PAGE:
Patent Lawyers Gone Fishin'
Piloting his 20-foot BassCat over the murky Potomac River on a sunny July afternoon, Rick Kortlang is on the watch for game fish. Rather than endlessly scanning the water’s surface, the 58-year-old retiree from Springfield, Va., keeps his eyes fixed on one of his two fishfinders, electronic gadgets that use global positioning technology, sonar, and video-game-like displays to give him sweeping views of the river bottom. Soon, he points out a line of rock visible on one device, with what he says are probably catfish swimming around. In shallower water, he sees a patch of baitfish, making it a good bet that coveted largemouth bass lurk nearby. Forget intuition or the secret locations of fishing holes passed down from father to son. For today’s serious angler, Kortlang says, “it’s all about the toys.”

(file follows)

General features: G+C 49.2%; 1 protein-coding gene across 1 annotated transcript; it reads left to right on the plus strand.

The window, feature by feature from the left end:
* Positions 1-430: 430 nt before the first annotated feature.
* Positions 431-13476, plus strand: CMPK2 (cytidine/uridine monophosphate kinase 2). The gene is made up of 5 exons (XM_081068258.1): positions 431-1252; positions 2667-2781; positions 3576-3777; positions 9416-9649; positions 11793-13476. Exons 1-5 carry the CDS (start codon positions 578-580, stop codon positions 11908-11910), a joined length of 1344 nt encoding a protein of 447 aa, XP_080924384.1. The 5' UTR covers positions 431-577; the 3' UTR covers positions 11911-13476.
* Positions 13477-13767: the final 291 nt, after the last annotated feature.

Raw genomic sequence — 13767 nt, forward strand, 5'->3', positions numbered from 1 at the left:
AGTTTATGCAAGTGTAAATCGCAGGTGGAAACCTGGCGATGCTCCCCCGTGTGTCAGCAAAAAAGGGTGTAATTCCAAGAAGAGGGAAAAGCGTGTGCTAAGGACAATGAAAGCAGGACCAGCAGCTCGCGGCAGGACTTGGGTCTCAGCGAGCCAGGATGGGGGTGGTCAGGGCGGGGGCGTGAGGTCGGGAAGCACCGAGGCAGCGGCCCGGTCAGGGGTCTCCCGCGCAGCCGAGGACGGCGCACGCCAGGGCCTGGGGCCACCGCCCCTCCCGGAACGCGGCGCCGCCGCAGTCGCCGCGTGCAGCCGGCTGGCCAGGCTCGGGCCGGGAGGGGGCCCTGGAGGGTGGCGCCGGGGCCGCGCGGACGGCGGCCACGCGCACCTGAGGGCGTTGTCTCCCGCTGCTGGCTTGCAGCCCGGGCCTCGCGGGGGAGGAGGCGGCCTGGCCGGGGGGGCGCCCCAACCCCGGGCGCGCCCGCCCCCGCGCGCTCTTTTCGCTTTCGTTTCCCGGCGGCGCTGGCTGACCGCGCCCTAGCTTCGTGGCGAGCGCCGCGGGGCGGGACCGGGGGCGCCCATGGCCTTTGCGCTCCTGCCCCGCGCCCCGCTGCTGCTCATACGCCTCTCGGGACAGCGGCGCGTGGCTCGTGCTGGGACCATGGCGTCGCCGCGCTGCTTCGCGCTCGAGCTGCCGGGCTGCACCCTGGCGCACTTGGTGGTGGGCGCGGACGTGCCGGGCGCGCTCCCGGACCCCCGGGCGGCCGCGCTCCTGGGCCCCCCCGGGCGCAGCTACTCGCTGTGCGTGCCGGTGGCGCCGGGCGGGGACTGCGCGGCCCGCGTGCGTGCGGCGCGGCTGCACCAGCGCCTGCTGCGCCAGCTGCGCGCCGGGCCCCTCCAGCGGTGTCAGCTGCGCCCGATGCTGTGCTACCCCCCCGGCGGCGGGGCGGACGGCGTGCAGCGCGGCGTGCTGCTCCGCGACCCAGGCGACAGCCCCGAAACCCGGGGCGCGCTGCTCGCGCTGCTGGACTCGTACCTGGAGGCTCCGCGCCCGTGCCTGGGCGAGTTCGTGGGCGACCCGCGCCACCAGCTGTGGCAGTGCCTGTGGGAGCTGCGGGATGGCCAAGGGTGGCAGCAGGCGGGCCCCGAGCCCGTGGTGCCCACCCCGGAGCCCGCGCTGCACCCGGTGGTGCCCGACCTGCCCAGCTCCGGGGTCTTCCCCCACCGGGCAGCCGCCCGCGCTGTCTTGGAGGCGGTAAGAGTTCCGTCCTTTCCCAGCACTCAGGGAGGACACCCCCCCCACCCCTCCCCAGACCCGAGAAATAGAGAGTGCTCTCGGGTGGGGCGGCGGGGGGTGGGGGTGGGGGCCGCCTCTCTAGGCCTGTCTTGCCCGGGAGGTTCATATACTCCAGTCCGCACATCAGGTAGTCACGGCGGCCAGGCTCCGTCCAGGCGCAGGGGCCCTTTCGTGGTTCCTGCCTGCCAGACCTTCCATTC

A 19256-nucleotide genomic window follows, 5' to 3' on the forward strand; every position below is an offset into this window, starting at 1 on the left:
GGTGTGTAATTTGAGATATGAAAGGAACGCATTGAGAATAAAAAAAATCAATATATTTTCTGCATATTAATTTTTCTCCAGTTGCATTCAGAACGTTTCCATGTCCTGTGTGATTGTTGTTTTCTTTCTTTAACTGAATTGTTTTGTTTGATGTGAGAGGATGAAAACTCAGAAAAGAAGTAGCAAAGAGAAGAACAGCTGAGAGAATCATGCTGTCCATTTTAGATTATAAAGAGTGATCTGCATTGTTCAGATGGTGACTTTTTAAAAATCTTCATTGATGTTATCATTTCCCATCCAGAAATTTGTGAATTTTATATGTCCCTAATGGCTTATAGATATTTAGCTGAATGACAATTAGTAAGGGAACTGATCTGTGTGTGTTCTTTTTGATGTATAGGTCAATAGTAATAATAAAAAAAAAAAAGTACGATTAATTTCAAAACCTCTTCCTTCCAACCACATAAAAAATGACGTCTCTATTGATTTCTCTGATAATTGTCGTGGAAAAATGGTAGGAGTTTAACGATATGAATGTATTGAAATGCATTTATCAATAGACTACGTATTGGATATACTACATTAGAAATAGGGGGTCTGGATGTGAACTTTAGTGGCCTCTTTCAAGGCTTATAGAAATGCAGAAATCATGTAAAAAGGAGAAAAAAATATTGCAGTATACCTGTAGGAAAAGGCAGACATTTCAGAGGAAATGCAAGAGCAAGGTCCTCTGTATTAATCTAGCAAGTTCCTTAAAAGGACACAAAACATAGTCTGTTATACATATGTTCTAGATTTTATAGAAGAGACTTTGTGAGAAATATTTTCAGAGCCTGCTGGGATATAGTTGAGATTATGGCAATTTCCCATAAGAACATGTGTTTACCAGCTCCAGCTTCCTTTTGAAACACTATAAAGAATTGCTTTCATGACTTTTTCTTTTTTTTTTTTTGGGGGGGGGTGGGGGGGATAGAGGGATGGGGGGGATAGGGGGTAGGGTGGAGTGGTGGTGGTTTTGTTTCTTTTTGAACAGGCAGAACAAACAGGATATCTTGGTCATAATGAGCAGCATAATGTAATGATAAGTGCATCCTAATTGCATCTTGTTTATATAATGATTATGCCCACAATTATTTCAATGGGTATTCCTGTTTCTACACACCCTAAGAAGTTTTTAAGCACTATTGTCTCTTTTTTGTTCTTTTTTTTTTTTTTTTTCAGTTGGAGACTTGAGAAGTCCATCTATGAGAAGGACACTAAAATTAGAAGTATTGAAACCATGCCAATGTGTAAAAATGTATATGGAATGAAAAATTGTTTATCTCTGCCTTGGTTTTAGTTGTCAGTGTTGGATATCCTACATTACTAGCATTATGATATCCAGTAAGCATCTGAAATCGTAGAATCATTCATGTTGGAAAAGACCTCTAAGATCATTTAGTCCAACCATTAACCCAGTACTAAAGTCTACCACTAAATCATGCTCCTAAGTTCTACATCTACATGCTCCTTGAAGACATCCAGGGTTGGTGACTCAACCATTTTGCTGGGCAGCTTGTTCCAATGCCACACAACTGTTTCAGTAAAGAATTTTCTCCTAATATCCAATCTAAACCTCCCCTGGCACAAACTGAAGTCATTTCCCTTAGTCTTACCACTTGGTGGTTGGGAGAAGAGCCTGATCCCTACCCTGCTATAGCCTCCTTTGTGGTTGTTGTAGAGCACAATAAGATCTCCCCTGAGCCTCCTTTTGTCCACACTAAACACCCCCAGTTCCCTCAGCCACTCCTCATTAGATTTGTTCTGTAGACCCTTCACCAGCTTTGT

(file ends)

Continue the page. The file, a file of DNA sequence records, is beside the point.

To continue reading this article you must be a Bloomberg Professional Service Subscriber.
If you believe that you may have received this message in error please let us know.
- Fewest Jobless Claims Since 1973 Show Firm U.S. Job Market
- Nasdaq Drops on Tech Rout as Oil Falls, Gold Gains: Markets Wrap
- Greenwich Mansion Listings Pulled to Wait for a Better Day
- The U.K.'s $86 Billion Pension Problem Is About to Solve Itself
- Smartphones Are Killing Americans, But Nobody’s Counting